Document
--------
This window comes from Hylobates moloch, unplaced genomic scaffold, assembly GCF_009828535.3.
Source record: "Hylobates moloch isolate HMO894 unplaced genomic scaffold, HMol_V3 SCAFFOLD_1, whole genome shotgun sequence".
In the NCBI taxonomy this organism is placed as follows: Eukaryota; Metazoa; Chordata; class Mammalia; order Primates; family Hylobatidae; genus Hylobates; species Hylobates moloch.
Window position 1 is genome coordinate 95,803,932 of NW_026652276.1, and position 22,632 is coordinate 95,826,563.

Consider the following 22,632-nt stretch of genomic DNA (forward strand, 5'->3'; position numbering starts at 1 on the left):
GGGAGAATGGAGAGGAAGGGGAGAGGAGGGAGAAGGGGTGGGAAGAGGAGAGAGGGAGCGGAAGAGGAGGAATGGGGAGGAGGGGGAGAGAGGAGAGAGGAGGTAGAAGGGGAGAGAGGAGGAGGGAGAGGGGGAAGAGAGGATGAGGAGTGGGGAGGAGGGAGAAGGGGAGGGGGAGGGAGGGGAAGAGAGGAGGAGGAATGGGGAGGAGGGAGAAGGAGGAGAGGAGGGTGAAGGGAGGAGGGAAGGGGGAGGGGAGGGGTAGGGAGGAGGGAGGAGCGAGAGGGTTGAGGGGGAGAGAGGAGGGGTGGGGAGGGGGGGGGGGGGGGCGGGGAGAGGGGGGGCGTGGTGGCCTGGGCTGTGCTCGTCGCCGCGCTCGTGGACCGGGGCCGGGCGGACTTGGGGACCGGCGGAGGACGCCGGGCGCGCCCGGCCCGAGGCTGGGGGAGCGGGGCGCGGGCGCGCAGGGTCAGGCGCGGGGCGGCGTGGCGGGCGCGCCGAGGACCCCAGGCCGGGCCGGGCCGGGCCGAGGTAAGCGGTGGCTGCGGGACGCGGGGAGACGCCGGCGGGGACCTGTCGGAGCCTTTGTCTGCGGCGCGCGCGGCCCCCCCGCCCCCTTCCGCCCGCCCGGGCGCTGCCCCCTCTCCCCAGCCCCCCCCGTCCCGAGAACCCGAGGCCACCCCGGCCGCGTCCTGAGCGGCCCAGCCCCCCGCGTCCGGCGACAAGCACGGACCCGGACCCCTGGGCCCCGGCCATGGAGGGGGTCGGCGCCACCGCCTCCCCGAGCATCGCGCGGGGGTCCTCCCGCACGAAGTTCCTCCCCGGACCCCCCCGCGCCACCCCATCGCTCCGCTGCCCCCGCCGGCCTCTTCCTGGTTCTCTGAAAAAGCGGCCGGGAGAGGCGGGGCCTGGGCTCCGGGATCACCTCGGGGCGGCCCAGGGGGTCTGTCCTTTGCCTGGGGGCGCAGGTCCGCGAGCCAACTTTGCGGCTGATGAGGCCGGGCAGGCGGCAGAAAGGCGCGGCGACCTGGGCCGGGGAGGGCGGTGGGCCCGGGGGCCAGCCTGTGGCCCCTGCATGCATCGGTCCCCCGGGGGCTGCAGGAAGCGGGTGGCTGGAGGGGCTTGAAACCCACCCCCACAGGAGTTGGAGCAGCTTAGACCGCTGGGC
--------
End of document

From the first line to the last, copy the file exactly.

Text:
This window comes from Hylobates moloch, unplaced genomic scaffold, assembly GCF_009828535.3.
Source record: "Hylobates moloch isolate HMO894 unplaced genomic scaffold, HMol_V3 SCAFFOLD_1, whole genome shotgun sequence".
In the NCBI taxonomy this organism is placed as follows: Eukaryota; Metazoa; Chordata; class Mammalia; order Primates; family Hylobatidae; genus Hylobates; species Hylobates moloch.
Window position 1 is genome coordinate 95,803,932 of NW_026652276.1, and position 22,632 is coordinate 95,826,563.

Consider the following 22,632-nt stretch of genomic DNA (forward strand, 5'->3'; position numbering starts at 1 on the left):
GGGAGAATGGAGAGGAAGGGGAGAGGAGGGAGAAGGGGTGGGAAGAGGAGAGAGGGAGCGGAAGAGGAGGAATGGGGAGGAGGGGGAGAGAGGAGAGAGGAGGTAGAAGGGGAGAGAGGAGGAGGGAGAGGGGGAAGAGAGGATGAGGAGTGGGGAGGAGGGAGAAGGGGAGGGGGAGGGAGGGGAAGAGAGGAGGAGGAATGGGGAGGAGGGAGAAGGAGGAGAGGAGGGTGAAGGGAGGAGGGAAGGGGGAGGGGAGGGGTAGGGAGGAGGGAGGAGCGAGAGGGTTGAGGGGGAGAGAGGAGGGGTGGGGAGGGGGGGGGGGGGGGCGGGGAGAGGGGGGGCGTGGTGGCCTGGGCTGTGCTCGTCGCCGCGCTCGTGGACCGGGGCCGGGCGGACTTGGGGACCGGCGGAGGACGCCGGGCGCGCCCGGCCCGAGGCTGGGGGAGCGGGGCGCGGGCGCGCAGGGTCAGGCGCGGGGCGGCGTGGCGGGCGCGCCGAGGACCCCAGGCCGGGCCGGGCCGGGCCGAGGTAAGCGGTGGCTGCGGGACGCGGGGAGACGCCGGCGGGGACCTGTCGGAGCCTTTGTCTGCGGCGCGCGCGGCCCCCCCGCCCCCTTCCGCCCGCCCGGGCGCTGCCCCCTCTCCCCAGCCCCCCCCGTCCCGAGAACCCGAGGCCACCCCGGCCGCGTCCTGAGCGGCCCAGCCCCCCGCGTCCGGCGACAAGCACGGACCCGGACCCCTGGGCCCCGGCCATGGAGGGGGTCGGCGCCACCGCCTCCCCGAGCATCGCGCGGGGGTCCTCCCGCACGAAGTTCCTCCCCGGACCCCCCCGCGCCACCCCATCGCTCCGCTGCCCCCGCCGGCCTCTTCCTGGTTCTCTGAAAAAGCGGCCGGGAGAGGCGGGGCCTGGGCTCCGGGATCACCTCGGGGCGGCCCAGGGGGTCTGTCCTTTGCCTGGGGGCGCAGGTCCGCGAGCCAACTTTGCGGCTGATGAGGCCGGGCAGGCGGCAGAAAGGCGCGGCGACCTGGGCCGGGGAGGGCGGTGGGCCCGGGGGCCAGCCTGTGGCCCCTGCATGCATCGGTCCCCCGGGGGCTGCAGGAAGCGGGTGGCTGGAGGGGCTTGAAACCCACCCCCACAGGAGTTGGAGCAGCTTAGACCGCTGGGC